Environmental Protection Agency (EPA) Administrator Scott Pruitt told a local news channel that it was “fairly arrogant” of scientists to conclude that climate change was definitely bad for humans, questioning whether climate change actually poses an “existential threat” to humanity.
“We know that humans have most flourished during times of, what? Warming trends. So I think there’s assumptions made that because the climate is warming, that that necessarily is a bad thing,” Pruitt told KSNV News 3 Las Vegas, disputing whether climate change is an “existential threat.”
“Do we really know what the ideal surface temperature should be in the year 2100 in the year 2018?” he continued. “I mean, that’s somewhat fairly arrogant, for us to think that we know exactly what it should be in 2100.”
“No one disputes the climate changes, is changing, and we see that is a constant. We obviously contribute to it,” Pruitt said. “We live in the climate, right. So our activity contributes to the climate changing, to a certain degree.”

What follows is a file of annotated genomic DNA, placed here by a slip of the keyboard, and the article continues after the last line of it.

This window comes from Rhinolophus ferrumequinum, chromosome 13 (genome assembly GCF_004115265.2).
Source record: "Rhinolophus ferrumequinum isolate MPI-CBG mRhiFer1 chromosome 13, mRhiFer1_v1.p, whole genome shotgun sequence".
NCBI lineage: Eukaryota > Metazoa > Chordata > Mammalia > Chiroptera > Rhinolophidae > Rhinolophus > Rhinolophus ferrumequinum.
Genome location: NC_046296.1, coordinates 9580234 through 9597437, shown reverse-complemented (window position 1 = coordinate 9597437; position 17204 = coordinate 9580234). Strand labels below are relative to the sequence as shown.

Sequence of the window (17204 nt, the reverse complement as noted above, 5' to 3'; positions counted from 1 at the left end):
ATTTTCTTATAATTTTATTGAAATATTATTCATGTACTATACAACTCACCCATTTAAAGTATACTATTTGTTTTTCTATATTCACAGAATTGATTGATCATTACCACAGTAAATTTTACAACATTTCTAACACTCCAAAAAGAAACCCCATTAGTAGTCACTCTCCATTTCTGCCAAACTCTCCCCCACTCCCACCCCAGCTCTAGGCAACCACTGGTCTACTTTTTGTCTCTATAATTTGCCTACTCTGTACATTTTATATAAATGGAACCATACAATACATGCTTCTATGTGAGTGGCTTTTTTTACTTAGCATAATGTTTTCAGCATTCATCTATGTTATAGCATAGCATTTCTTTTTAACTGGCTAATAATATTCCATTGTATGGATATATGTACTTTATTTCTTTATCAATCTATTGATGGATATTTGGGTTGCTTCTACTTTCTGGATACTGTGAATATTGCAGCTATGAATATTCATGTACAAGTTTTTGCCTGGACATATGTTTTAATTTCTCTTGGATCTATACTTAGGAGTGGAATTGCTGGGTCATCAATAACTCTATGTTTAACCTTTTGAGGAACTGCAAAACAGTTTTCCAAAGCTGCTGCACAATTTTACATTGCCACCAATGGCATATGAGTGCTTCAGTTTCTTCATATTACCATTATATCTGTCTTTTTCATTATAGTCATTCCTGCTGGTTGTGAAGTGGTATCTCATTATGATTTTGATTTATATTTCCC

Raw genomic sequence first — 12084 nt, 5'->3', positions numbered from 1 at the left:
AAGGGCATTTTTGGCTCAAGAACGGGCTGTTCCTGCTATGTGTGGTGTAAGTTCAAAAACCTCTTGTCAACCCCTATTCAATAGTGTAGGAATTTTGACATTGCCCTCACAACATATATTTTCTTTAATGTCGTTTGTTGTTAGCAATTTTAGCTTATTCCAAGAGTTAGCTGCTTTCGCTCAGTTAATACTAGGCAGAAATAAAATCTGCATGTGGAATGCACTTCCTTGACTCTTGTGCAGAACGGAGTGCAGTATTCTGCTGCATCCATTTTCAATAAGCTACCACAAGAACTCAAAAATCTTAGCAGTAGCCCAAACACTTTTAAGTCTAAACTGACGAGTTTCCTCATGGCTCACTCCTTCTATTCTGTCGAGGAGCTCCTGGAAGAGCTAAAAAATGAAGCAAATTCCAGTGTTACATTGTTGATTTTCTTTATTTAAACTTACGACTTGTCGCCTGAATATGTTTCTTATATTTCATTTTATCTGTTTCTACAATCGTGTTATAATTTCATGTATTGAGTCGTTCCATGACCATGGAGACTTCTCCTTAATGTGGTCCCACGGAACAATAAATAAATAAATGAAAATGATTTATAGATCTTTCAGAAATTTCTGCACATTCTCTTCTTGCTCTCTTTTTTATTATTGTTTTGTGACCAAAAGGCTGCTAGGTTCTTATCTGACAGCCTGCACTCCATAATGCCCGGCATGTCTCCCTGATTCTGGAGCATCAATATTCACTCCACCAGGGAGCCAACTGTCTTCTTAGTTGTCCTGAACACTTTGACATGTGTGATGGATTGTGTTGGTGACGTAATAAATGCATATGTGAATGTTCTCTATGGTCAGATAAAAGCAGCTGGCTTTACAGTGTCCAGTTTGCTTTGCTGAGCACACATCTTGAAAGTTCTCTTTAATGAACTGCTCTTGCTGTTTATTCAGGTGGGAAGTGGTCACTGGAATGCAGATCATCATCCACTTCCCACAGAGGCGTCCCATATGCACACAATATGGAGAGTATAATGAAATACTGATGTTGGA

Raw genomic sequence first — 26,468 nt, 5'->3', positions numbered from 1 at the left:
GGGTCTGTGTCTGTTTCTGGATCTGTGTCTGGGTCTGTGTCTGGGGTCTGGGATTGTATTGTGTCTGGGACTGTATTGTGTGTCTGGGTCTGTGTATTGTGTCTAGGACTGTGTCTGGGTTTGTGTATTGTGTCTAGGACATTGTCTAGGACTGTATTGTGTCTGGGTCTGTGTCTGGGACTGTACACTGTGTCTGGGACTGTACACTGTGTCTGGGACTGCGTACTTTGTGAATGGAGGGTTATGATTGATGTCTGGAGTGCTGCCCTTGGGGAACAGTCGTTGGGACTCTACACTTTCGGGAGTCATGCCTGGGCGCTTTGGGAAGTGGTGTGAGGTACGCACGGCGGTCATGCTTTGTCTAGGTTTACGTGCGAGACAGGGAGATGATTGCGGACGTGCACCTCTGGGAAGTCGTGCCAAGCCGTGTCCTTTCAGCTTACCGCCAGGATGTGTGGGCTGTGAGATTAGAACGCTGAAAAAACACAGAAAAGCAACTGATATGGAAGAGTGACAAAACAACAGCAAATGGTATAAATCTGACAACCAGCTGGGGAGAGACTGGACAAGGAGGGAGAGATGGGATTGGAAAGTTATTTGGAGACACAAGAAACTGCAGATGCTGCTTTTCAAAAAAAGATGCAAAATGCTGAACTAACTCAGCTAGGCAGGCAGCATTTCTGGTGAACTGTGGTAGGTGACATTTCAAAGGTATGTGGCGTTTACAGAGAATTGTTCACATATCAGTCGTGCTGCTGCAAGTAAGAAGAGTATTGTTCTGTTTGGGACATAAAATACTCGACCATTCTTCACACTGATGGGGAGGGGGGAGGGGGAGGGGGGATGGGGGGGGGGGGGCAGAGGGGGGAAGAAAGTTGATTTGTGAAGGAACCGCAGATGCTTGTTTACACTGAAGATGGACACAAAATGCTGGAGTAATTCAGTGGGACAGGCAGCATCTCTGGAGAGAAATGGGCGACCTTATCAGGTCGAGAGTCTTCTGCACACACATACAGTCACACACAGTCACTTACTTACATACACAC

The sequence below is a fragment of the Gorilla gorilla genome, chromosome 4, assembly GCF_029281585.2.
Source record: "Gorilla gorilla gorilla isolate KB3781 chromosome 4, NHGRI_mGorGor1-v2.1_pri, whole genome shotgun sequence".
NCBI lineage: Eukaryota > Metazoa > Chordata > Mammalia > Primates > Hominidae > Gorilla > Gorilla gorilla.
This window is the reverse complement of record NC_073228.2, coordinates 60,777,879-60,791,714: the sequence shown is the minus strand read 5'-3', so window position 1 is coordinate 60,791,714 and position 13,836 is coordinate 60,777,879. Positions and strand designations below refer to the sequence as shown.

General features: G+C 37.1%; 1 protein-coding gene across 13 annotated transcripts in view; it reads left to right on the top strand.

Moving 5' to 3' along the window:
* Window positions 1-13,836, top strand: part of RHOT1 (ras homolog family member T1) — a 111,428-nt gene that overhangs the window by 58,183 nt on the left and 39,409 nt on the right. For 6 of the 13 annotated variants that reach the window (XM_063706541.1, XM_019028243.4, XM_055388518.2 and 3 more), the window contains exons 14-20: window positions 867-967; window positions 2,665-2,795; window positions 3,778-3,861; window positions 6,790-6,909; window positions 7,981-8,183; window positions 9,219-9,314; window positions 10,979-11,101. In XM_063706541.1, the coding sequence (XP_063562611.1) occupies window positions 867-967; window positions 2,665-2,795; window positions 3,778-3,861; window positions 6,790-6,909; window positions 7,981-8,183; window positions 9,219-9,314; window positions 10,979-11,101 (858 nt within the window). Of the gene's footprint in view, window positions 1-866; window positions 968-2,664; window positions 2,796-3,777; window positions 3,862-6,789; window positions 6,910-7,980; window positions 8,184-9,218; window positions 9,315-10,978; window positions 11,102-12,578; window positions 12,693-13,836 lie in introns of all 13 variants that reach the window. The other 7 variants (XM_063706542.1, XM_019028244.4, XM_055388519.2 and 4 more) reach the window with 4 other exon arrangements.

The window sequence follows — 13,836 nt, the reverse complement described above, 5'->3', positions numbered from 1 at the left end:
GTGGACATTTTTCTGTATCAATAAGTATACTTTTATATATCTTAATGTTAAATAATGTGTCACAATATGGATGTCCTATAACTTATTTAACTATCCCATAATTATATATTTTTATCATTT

Pruitt’s comments contradict the overwhelming scientific consensus that humans are the main contributors to the planet’s rising temperatures.
“There are very important questions around the climate issue that folks really don’t get to,” Pruitt said. “And that’s one of the reasons I’ve talked about having an honest, open, transparent debate about what do we know, what don’t we know, so the American people can be informed and they can make decisions on their own with respect to these issues.”
He added that as head of the EPA he has to balance the issue of what the science says with what “authority” the agency has to implement related regulations.